A Saturday I Shall Never Forget: USA v England

13 June 2010

Saturday night, 9:26:25 pm. After arriving home from Boca Raton, Florida, the first words I told to my editor Jeff Hash...I must be crazy. The reason I say that is because after waking up at 4:15 in the morning, and after about 3 and a half hours of restless sleep, I had arrived home after probably the craziest road trip one could ever take.

My plan started to take shape a week ago after a long time follower of my work, Lou Bruno, started egging me on about making the trip down for the USA/England game. Don't get me wrong, last week wasn't the first time he would attempt in goading me into making the trip down there; it was just the first time he made the right offer I couldn't refuse. Now why Boca Raton, and not the local US Soccer viewing party at Lynch's Irish Pub in my own town of Jacksonville, was because of two other people. The first being Christopher Harris (The Gaffer of EPL Talk fame), and the other Kartik Krishnaiyer. Since those two were partially responsible for me still writing today, I figured it would be worth the trip to head down to the World Cup Buzz watch party.

My plan was to drive down early and be there in time for Argentina/Nigeria. My thinking was if I stayed home for South Korea/Greece, I may have fallen asleep. Based on what I was told by plenty of people, I was right on that assumption. After leaving home at 5:15 Saturday morning, I made it to Boca at 9:45 am. After meeting Lou at the hotel, we arrived at the game just in time to see the kickoff of Argentina/Nigeria.

My thoughts on the game are simple ones. Argentina did well to get their early goal, but were lucky to not see Nigeria equalize. It was interesting to see the number of Argentine fans who were there for the match and how unhappy they were starting to get at Argentina's inability to pull away. As for those at my table (Lou, Kartik, and one other), we kept getting incredibly frustrated at the chances Nigeria missed. At full time, those around me thought 'good match, let's move onto the main event'.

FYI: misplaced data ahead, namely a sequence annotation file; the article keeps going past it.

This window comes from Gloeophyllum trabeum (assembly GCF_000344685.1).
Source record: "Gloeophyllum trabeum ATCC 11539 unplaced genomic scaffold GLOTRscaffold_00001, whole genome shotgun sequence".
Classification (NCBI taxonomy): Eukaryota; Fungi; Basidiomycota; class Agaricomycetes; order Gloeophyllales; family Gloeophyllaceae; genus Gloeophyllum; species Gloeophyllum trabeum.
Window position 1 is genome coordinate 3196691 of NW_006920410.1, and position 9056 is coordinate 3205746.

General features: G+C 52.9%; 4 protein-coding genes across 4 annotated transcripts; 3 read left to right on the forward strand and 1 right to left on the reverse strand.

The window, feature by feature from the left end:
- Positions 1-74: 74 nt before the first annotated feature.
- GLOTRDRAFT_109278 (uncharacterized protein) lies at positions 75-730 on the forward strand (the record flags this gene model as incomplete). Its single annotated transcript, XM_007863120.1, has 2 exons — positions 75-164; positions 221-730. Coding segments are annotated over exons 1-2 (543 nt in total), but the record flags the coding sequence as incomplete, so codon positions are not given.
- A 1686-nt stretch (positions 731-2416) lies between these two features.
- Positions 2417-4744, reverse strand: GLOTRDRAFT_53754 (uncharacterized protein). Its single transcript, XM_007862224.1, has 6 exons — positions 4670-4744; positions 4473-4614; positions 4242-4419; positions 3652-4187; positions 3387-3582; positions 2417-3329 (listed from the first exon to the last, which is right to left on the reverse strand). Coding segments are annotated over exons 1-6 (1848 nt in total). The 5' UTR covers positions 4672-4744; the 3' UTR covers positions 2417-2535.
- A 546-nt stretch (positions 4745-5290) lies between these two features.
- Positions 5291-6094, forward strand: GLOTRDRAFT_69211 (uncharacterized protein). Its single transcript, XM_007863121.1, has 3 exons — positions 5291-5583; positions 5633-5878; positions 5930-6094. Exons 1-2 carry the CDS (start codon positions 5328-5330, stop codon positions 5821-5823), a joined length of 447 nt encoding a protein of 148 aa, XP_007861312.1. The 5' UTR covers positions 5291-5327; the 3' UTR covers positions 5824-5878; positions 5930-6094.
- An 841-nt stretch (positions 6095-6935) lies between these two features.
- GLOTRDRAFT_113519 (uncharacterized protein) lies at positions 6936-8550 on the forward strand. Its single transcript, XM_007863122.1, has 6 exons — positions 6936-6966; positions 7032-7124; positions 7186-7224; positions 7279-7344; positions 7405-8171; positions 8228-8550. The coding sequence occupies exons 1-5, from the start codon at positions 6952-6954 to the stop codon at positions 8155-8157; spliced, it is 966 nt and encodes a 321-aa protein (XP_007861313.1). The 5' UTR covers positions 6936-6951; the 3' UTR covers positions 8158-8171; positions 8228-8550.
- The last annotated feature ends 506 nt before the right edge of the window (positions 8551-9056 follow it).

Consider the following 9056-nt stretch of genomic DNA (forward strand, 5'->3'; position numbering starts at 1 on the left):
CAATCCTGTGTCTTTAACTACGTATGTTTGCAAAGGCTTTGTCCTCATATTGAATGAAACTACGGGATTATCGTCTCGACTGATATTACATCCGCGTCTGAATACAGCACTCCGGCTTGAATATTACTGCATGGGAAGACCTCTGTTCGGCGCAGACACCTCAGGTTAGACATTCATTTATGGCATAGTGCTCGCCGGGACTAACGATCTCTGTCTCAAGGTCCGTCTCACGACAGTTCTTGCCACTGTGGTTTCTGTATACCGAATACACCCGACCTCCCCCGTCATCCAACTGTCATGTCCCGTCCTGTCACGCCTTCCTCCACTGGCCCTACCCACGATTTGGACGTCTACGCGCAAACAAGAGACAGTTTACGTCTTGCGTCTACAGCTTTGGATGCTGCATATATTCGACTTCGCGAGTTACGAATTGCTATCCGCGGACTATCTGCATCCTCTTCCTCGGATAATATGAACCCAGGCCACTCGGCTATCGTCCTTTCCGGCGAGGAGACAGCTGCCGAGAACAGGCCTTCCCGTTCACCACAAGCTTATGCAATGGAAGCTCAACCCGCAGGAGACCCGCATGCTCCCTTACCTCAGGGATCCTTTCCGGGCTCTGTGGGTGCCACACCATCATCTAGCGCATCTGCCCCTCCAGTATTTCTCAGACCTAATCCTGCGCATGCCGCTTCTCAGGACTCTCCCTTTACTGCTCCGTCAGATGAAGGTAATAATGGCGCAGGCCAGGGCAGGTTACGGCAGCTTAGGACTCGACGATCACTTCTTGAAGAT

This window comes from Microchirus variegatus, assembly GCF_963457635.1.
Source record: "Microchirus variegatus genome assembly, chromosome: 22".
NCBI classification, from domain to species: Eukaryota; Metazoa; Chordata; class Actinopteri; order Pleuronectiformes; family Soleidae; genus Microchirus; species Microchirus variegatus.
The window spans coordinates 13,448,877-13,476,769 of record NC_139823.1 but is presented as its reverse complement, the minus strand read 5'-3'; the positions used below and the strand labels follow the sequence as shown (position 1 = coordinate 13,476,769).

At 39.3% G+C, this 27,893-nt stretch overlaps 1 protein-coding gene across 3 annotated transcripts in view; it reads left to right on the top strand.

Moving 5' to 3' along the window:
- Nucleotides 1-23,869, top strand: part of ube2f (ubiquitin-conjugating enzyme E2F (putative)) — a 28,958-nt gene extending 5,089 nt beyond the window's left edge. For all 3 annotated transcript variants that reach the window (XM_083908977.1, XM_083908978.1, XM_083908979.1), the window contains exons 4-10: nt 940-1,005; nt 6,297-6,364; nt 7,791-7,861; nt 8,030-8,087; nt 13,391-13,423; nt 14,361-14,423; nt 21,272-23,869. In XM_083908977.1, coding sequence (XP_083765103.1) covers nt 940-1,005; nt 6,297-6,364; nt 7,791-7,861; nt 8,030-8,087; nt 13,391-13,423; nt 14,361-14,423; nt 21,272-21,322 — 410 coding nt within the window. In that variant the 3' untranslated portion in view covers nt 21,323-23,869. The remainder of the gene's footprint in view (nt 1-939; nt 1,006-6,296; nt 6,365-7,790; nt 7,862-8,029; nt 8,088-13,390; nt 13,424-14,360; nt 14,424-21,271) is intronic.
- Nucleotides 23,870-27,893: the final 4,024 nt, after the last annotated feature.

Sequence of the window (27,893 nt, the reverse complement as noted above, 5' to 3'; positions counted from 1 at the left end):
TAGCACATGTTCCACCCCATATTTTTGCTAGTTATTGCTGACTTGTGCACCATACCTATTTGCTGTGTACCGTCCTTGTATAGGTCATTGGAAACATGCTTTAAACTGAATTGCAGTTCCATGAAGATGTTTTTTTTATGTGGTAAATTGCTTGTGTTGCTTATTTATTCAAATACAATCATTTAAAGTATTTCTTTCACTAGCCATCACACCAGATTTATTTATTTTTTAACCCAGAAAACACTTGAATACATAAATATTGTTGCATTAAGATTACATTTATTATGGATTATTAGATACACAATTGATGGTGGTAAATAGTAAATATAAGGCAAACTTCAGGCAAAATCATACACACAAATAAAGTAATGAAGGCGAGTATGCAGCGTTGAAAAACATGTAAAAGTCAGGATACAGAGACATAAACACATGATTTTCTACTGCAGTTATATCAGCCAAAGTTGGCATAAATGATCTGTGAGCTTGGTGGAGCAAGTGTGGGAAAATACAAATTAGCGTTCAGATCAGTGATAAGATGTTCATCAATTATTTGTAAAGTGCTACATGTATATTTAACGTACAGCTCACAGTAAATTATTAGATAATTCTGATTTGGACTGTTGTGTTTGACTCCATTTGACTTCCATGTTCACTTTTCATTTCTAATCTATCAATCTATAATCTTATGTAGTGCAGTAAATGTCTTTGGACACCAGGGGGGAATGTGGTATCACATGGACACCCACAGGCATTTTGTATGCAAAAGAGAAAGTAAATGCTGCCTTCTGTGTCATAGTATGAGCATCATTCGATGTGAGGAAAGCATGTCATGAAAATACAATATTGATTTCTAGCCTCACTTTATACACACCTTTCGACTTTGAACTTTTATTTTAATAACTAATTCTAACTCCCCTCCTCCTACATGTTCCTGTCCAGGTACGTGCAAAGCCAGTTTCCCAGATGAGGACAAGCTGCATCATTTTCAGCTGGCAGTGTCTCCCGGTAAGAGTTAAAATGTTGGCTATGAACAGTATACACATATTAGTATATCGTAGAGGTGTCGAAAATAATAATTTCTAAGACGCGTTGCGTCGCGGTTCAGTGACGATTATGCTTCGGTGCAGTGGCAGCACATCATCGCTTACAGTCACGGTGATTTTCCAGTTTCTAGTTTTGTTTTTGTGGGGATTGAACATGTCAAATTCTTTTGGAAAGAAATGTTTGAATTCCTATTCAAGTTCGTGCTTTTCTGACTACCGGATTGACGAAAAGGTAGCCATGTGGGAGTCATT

The two and a half hours before kickoff were just too nerve racking for my already fragile nerves. When I saw the lineups, I was less than happy at Bob Bradley. The fan in me couldn't figure out why on earth the hot foot in Edson Buddle was kept on the bench for Findley. When I saw England's lineup, I couldn't help but laugh. Milner in the midfield proved as ineffective as I expected him to be. Ledley King is always an injury waiting to happen. Steven Gerrard and Frank Lampard may as well been tied together in the center of midfield. The one thing that did scare me, however, was seeing Heskey in the attack.

Meanwhile at the sports bar, by 2 pm, the place looked like it was one person short of being shut down due to fire codes. If I had to guess the ratio of US fans to England fans, I would say the US outnumbered the English 9-10 to 1. Don't get me wrong, there was a good pocket of England fans in the building, but they were easily down out by a couple of American fans with vuvuzelas. By kickoff, I felt sick to my stomach, and just wanted the game to be over with.